Review: Kick & Fennick
Shortly after Kick wakes up alone (seemingly in a world in ruin) he finds a small flying robot named Fennick and a rather large gun. Not long after the pair run into a large guard robot in which Fennick quickly comes to Kick’s rescue. After the encounter Kick notices that Fennick’s battery is broken which leads the two on a journey towards the Core Tower in hopes of finding a new battery. To do this Kick will need to use his new gun’s strong recoil to jump through a variety of platforming challenges, blast away unwanted robots, and ultimately take on the huge guard robot.
Kick & Fennick’s journey covers five chapters (forty-five stages total) as you recoil-jump and blast your way through any obstacle in your way. The gun’s recoil allows for Kick to double-jump, kill robots, blast through walls, and in some instances it’ll activate switches. For the most part this mechanic works well and flinging yourself across large gaps can be pretty fun. Though on occasion, and I apologize for the pun, the recoil/collision detection can be a little finicky. To be specific there’s a handful of spots where you need to be really precise in order to avoid dangerous lasers. More than once I felt like I had made it through a tight gap, Kick clearly had space and wasn’t touching anything dangerous, only for the game to decide that I died and restart the checkpoint. It doesn’t happen often, but when it does it’s pretty frustrating. As the game progresses you’ll use bounce pads, treadmills, portals, magnets, and a temporary recoil boost to clear tougher challenges. Each chapter culminates in an encounter with the large guard robot who seems intent on preventing any sort of progress. The first few encounters are pretty forgettable, but later encounters do a better job of taking advantage of the game’s mechanics.
Propelling Kick across large gaps and over obstacles feels good. It’s a great mechanic that unfortunately doesn’t really come into its own until later in the game. The last couple chapters start using portals, bounce pads, and treadmills in a way that really takes advantage of how you traverse each level. The moments in which you’re flying through portals, immediately followed by sliding along a treadmill, then bouncing off a bounce pad right into another portal feels great.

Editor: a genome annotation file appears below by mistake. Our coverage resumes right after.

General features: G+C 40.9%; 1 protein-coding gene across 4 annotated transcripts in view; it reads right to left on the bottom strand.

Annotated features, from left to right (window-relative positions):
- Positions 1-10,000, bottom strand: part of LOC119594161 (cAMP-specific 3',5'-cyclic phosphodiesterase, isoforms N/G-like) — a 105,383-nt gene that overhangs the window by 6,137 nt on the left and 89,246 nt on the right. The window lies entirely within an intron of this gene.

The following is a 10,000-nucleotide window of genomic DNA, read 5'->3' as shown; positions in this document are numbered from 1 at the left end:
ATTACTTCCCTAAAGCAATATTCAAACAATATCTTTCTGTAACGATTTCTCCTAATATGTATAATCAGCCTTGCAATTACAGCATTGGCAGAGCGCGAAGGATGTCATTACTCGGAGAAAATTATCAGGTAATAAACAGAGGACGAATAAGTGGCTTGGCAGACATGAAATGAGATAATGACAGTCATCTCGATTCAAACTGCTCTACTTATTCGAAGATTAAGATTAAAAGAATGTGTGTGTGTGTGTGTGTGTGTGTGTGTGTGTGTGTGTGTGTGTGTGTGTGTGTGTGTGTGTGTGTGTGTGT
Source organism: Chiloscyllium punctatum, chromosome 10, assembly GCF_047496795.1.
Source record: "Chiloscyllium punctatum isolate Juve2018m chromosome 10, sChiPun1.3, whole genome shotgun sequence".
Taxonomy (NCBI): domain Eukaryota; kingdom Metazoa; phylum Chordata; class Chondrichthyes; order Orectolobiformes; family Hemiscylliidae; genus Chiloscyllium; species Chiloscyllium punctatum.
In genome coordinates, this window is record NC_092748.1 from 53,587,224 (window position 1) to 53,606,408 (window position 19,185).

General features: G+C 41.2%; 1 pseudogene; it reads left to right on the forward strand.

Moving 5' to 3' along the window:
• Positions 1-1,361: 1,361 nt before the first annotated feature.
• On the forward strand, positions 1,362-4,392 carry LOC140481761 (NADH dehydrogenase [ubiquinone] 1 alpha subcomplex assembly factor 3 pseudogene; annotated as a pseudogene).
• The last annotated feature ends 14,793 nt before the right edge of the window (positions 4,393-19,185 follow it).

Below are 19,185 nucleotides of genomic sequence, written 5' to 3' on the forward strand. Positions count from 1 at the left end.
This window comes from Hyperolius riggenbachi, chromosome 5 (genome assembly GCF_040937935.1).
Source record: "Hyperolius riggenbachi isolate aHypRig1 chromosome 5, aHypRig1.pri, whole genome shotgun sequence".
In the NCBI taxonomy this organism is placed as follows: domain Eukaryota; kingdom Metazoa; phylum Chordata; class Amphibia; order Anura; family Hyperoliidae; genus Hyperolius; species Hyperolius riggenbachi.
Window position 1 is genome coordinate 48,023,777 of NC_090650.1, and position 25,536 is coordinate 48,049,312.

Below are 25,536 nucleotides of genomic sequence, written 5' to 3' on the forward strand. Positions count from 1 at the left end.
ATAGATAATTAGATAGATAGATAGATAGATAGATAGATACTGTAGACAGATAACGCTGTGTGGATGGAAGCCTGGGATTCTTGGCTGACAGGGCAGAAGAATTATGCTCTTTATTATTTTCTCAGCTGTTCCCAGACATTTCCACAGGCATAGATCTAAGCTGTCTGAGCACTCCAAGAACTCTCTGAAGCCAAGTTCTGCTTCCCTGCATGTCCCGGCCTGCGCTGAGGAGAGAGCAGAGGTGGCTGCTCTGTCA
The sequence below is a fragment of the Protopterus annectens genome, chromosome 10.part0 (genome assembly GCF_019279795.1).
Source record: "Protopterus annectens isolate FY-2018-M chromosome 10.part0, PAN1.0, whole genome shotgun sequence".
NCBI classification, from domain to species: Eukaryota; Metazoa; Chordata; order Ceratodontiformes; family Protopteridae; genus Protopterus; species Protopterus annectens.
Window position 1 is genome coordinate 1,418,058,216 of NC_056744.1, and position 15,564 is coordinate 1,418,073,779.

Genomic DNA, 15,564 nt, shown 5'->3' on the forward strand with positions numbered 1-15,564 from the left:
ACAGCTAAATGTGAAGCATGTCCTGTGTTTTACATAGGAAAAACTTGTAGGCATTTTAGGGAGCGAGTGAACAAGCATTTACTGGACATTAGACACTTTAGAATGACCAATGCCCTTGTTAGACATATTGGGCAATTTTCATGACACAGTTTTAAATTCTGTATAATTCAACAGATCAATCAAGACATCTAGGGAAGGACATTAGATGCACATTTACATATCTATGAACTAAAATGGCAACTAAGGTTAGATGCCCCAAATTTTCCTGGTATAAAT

If you hit a hazard Fennick will swoop in to save you and carry you back to the last solid platform that you were standing on. To do this Fennick requires a source of power that drains with each rescue. The game gives you plenty of chances to make mistakes, however towards the end I found a number of variables coming into play that caused me to drain Fennick’s power and completely restart the level pretty often. At times I felt partially betrayed by the collision detection (dying when it seemed clear that I wasn’t touching a laser hazard) and there were times in which the camera was positioned in a way that made it difficult to see what I needed to do. Specifically the camera will periodically change to make things more cinematic by zooming in or altering its angle. Sometimes this makes it difficult to see where you’re going and can lead to missing a crucial jump. As I mentioned before there are times in which you’re required to preform some precise jumps that, when you combine the issues I just mentioned, can result in a good deal of frustration. Especially when you use up all of Fennick’s power and are forced to restart the stage. Comparative to the entire game this frustration only came up a small number of times, and the stages are pretty short anyways, but it did happen enough to sour me on the game a little.
As the journey comes to a close the game throws one final encounter with the guard-robot-dog-thing at you. (This is really the only ‘boss fight’ whereas the other encounters focused on escaping.) It’s in this fight and in the fourth encounter with this particular robot that the game takes full advantage of the recoil system. The final fight in particular lets you finally take a more offensive approach in battle rather than just using your gun as a platforming device.
Kick & Fennick is the kind of game that I was ready to put down about a chapter before things wrapped up. It’s not a bad game, I’m mostly positive on it, but it took too long to capture my attention. So long that by the time things were getting good I was already wanting the ride to be over. I really like the recoil jumping I just wish they did a lot more with it. Some really cool stuff comes into play at the end, but by the time it happened I was already checked out.
A copy of this game was downloaded through PlayStation Plus for review purposes. For more info on our review policy click here.
What I Like:
- Chaining jumps, portals, bounce pads, and rails together.
- Last few boss encounters are done well
What I Dislike:
- Game doesn't get interesting until a little over half way through
- Super precise jumps combined with some occasionally poor collision detection.